The Avoider: Overcoming Speech Anxiety through Crutches and Practice

Speech anxiety, or stuttering, is a challenge faced by many individuals around the world. Some people who experience this condition do not stutter or block frequently, but instead, they resort to avoidance as their coping mechanism. This avoidance strategy may provide temporary relief, but it doesn’t address the root of the problem. In this blog post, we will explore the concept of “The Avoider” and discuss how individuals can overcome speech anxiety through the use of crutches and dedicated practice.

Understanding the Avoider

The term “The Avoider” refers to individuals who choose to remain silent or speak as little as possible to avoid stuttering or experiencing blocks while speaking. Instead of actively engaging in conversations, they often prefer to take a back seat and let others do the talking. While this strategy might seem like a safe choice to avoid embarrassing moments, it is not a viable long-term solution to overcome speech anxiety.

In the early phases of the healing process, it can be beneficial to talk less and become more of a questioner than a lecturer. The less you talk, the fewer battles with words you’ll encounter. This temporary reduction in speech can offer some respite, but it’s essential to understand that you cannot simply avoid speaking altogether. To truly overcome speech anxiety, you must find a balance between talking and utilizing effective techniques to reduce stuttering and blocks.

The Fine Line Between Avoidance and Progress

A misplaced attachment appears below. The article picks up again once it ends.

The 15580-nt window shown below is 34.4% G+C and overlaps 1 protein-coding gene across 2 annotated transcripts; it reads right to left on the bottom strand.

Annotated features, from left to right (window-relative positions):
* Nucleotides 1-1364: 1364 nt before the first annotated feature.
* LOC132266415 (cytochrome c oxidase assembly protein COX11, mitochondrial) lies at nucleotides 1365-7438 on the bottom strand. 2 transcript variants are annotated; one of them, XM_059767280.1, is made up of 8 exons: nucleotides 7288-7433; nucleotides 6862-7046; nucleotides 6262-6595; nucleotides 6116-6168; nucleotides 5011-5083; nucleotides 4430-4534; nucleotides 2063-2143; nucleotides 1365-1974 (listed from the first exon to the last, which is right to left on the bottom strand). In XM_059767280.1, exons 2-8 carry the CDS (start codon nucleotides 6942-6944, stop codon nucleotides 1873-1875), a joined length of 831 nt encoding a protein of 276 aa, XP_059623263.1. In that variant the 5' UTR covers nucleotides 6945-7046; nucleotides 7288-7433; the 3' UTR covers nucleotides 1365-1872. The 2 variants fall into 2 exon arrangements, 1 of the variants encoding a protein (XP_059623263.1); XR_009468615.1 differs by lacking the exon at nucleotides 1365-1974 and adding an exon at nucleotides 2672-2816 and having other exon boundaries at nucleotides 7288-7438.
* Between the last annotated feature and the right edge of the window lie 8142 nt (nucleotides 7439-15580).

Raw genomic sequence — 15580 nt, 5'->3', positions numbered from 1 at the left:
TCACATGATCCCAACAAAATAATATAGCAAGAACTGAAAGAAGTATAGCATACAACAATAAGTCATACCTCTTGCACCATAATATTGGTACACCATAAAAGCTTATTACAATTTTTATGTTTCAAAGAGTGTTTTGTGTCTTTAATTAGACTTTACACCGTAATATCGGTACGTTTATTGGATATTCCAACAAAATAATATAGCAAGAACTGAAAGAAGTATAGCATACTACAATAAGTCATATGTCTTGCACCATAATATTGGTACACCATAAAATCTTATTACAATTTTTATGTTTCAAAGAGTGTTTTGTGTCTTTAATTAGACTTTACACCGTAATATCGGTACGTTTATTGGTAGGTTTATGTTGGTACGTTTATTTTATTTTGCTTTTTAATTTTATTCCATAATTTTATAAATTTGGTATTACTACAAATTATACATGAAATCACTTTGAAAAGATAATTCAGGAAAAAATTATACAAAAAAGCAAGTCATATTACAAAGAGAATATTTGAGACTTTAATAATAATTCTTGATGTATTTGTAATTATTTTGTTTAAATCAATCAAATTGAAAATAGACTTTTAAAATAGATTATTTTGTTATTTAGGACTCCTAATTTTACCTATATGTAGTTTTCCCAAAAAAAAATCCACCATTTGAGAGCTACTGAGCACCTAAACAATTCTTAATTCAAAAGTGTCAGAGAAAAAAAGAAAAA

Walking a fine line between speaking and avoiding is crucial for individuals dealing with speech anxiety. When you do speak, it’s important to keep your sentences short, use crutches to divert your focus from words, and ask plenty of questions. This approach not only helps in maintaining conversations but also keeps the focus on others, allowing you to listen actively.

The less your mind hears new stutters, the more you will be able to speak without stutters. Over time, your confidence will grow, and you’ll find yourself able to engage in conversations without the constant fear of stuttering. It’s important to remember that while avoidance provides temporary relief, it will not lead to lasting progress.

Overcoming Avoidance with Crutches

To eliminate the need for avoidance and any residual stutters or blocks, individuals who fall into the “Avoider” category can benefit from using crutches, especially Crutch 11. Crutches are speech techniques and strategies that can help individuals improve their fluency and overcome speech anxiety. To learn more about Crutch 11 and others, please read “Stop Stuttering Short Course: How to Break the Stuttering Code.”

Mastering the Crutches

The successful use of crutches requires a level of mastery that is as automatic as the fears and blocks individuals with speech anxiety have developed over time. Just as you don’t need to consciously think about how to use each finger on your hand, you should aim for the same level of familiarity and ease with the crutches.

This mastery can only be achieved through consistent practice. Use the crutches when you read, when you’re alone, and even when you’re talking to others, even if you don’t feel like you need them in that moment. Make these techniques a part of your everyday speech and communication. They do work, but only if you invest the time and effort to master them.


Avoidance may provide short-term relief for those facing speech anxiety, but it is not a viable long-term solution. To truly overcome speech anxiety, individuals must find a balance between speaking and utilizing effective crutches and strategies to improve their fluency. Crutches, especially Crutch 11, can be valuable tools in this journey, but they require practice and dedication to master.

Remember, you have the potential to speak confidently and fluently without the burden of stuttering or blocking. By actively working towards this goal and using the right techniques, you can overcome speech anxiety and embrace the joy of effective communication. The key is to find that balance between talking, practicing, and using the crutches to build your fluency and confidence over time.

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